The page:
Inala Primary Care’s health justice project involves embedding a lawyer in the practice, who works there every day and offers legal supports for issues that affect people’s health.

The service helps people deal with government entities such as the Queensland Mental Health Commission, and disability supports, Centrelink, or domestic abuse, discrimination, and employment exploitation.

Referrals can come from clinical staff and social workers within the practice, external organisations, or the patients themselves. It’s a “no wrong door” approach that has been particularly useful for those in abusive domestic situations, who can now obtain confidential legal advice in the safety and privacy of a medical setting.

While there is no doubt that legal and justice issues impact heavily on health, Medicare and the legal system are in some ways strange bedfellows. The project has required extensive training for health and legal staff, and careful guarding of patient confidentiality and legal privilege. Referrals and case conferencing can only occur with patient permission.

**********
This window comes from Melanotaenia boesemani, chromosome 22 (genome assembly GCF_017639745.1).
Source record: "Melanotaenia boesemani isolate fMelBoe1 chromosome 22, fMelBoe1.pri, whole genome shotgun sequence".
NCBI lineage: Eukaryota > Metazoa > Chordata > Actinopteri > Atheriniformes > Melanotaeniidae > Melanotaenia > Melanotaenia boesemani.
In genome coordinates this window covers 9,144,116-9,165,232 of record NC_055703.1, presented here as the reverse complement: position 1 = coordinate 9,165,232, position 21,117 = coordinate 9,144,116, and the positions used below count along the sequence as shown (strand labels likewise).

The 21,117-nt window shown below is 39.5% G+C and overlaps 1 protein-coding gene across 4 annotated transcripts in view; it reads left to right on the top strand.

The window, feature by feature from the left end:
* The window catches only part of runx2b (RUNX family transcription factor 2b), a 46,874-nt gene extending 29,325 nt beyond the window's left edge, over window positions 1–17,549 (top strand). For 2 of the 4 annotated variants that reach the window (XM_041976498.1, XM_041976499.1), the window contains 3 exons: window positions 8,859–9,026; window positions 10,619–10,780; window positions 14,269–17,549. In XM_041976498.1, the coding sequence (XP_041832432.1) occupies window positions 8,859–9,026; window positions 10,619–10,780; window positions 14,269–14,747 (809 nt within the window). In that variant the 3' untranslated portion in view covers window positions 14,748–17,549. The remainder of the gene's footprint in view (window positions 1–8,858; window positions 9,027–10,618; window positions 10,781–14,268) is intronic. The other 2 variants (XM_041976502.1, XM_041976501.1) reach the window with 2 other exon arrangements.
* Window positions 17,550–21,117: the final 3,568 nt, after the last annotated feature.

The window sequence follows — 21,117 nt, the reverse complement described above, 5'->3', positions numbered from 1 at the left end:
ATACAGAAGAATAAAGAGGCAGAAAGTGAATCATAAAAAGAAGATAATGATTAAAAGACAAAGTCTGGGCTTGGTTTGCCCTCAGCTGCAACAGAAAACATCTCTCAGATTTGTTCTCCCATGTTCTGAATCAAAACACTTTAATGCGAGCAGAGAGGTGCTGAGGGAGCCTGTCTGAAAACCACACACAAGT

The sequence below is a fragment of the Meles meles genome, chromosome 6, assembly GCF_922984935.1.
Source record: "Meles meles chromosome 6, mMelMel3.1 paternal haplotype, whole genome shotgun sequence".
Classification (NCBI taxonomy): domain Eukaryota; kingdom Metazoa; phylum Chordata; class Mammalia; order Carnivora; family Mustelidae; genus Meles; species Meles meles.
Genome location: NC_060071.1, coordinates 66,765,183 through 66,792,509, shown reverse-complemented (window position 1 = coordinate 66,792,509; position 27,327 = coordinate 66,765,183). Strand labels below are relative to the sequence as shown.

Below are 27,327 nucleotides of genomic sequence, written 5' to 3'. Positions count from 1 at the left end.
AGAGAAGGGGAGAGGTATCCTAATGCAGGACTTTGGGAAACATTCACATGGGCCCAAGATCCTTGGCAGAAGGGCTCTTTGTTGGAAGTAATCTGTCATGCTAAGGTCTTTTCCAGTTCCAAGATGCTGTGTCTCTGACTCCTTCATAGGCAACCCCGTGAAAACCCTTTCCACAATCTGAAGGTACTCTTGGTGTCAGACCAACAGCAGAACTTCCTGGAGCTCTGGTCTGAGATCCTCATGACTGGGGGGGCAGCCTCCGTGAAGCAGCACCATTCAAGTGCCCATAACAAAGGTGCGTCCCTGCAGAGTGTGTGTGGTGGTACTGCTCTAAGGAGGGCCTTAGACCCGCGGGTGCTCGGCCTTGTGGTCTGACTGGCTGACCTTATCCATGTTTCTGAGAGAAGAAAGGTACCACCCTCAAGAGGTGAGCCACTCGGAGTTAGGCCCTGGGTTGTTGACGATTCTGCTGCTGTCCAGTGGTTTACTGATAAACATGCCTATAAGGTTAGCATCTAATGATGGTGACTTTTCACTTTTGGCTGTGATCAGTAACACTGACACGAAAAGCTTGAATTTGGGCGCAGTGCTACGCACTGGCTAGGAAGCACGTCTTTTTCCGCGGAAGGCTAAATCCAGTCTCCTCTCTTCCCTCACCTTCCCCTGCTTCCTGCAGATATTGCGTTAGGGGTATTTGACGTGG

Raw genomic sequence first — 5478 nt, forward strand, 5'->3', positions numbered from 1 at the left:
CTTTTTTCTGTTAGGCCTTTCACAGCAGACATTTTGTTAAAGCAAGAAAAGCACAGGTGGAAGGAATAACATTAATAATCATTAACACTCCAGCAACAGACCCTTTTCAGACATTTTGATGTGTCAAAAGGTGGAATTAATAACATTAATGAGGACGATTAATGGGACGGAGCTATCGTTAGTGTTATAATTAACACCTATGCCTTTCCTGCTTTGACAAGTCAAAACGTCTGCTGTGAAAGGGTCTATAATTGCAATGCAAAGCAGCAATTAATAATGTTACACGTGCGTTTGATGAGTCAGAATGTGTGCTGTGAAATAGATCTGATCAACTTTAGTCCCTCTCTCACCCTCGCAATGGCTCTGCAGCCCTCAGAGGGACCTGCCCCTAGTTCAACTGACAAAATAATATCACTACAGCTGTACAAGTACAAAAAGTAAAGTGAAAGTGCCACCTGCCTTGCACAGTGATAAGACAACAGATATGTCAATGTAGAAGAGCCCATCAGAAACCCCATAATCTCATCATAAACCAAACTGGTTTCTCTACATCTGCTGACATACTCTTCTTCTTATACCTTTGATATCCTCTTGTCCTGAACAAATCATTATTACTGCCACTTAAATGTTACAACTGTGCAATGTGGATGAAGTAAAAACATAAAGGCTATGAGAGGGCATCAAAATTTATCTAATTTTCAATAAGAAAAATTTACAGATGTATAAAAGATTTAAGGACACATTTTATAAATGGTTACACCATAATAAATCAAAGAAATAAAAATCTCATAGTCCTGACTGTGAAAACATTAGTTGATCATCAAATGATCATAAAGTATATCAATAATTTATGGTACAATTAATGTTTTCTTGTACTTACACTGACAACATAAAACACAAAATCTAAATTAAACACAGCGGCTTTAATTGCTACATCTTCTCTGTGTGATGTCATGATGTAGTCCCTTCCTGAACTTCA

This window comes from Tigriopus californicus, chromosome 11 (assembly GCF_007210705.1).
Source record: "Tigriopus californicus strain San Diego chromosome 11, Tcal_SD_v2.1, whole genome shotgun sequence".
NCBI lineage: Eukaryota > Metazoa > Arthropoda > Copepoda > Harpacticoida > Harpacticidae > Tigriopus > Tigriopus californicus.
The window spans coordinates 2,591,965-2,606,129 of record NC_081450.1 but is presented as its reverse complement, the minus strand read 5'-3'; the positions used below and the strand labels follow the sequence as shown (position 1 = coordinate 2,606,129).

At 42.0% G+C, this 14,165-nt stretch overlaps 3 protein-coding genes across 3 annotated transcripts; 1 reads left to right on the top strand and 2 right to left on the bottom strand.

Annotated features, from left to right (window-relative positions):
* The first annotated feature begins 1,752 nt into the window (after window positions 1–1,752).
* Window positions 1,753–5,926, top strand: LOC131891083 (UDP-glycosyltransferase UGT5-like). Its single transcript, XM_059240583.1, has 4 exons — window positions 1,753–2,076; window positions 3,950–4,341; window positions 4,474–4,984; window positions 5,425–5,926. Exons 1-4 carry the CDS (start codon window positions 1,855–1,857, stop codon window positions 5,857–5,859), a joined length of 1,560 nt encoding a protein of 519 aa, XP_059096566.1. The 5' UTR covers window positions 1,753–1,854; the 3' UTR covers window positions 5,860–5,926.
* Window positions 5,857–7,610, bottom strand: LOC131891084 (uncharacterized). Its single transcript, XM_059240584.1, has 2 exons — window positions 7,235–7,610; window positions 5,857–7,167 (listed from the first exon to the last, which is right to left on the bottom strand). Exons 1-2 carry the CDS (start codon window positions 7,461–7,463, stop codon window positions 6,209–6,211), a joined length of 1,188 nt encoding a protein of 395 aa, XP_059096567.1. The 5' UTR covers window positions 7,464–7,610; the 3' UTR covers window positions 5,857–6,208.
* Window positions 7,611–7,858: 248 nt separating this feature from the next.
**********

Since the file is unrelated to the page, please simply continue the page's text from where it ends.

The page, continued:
Patient education – helping them understand that legal advice is something that will assist them – had also been required.

Funding is essential but challenging.

“Medicare is, in fact, a sickness system,” Johnson told the delegates. “It is not a wellness system, not a health system, and it certainly doesn’t fund justice.”

As well as being good for the patients’ health, Johnson said that having referral pathways to address some of the complexity in their patients’ lives helps avoid staff stress and burnout.

“For me, having an embedded legal service is part of what’s making our service more attractive to grow our team and do more work with more people who need it,” she said.

A “failed project” with important outcomes